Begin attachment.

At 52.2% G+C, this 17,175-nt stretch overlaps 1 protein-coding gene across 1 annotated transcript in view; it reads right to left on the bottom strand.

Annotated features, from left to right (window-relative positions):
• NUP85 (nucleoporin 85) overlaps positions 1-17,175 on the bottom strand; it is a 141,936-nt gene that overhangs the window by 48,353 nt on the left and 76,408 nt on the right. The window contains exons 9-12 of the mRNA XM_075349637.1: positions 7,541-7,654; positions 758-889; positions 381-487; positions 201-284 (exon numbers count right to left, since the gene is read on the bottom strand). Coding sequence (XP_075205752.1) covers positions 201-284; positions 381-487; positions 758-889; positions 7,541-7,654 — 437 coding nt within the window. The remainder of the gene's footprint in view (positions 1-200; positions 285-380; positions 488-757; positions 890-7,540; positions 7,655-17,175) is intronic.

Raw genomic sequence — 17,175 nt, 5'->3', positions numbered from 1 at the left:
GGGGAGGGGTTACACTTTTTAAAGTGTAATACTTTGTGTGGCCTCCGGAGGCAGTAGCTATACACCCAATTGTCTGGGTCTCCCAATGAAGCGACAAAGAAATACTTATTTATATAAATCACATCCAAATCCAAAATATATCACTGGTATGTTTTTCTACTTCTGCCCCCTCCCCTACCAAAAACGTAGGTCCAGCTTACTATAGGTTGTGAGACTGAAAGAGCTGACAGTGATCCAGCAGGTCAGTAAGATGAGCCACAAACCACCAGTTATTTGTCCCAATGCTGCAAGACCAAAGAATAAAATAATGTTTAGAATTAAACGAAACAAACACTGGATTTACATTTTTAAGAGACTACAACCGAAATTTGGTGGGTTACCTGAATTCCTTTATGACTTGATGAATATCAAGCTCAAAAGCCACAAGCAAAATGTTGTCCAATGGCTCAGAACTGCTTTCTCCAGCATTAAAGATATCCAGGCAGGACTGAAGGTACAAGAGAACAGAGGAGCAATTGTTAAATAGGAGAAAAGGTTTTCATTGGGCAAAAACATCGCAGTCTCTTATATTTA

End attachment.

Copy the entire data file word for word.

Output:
At 52.2% G+C, this 17,175-nt stretch overlaps 1 protein-coding gene across 1 annotated transcript in view; it reads right to left on the bottom strand.

Annotated features, from left to right (window-relative positions):
• NUP85 (nucleoporin 85) overlaps positions 1-17,175 on the bottom strand; it is a 141,936-nt gene that overhangs the window by 48,353 nt on the left and 76,408 nt on the right. The window contains exons 9-12 of the mRNA XM_075349637.1: positions 7,541-7,654; positions 758-889; positions 381-487; positions 201-284 (exon numbers count right to left, since the gene is read on the bottom strand). Coding sequence (XP_075205752.1) covers positions 201-284; positions 381-487; positions 758-889; positions 7,541-7,654 — 437 coding nt within the window. The remainder of the gene's footprint in view (positions 1-200; positions 285-380; positions 488-757; positions 890-7,540; positions 7,655-17,175) is intronic.

Raw genomic sequence — 17,175 nt, 5'->3', positions numbered from 1 at the left:
GGGGAGGGGTTACACTTTTTAAAGTGTAATACTTTGTGTGGCCTCCGGAGGCAGTAGCTATACACCCAATTGTCTGGGTCTCCCAATGAAGCGACAAAGAAATACTTATTTATATAAATCACATCCAAATCCAAAATATATCACTGGTATGTTTTTCTACTTCTGCCCCCTCCCCTACCAAAAACGTAGGTCCAGCTTACTATAGGTTGTGAGACTGAAAGAGCTGACAGTGATCCAGCAGGTCAGTAAGATGAGCCACAAACCACCAGTTATTTGTCCCAATGCTGCAAGACCAAAGAATAAAATAATGTTTAGAATTAAACGAAACAAACACTGGATTTACATTTTTAAGAGACTACAACCGAAATTTGGTGGGTTACCTGAATTCCTTTATGACTTGATGAATATCAAGCTCAAAAGCCACAAGCAAAATGTTGTCCAATGGCTCAGAACTGCTTTCTCCAGCATTAAAGATATCCAGGCAGGACTGAAGGTACAAGAGAACAGAGGAGCAATTGTTAAATAGGAGAAAAGGTTTTCATTGGGCAAAAACATCGCAGTCTCTTATATTTA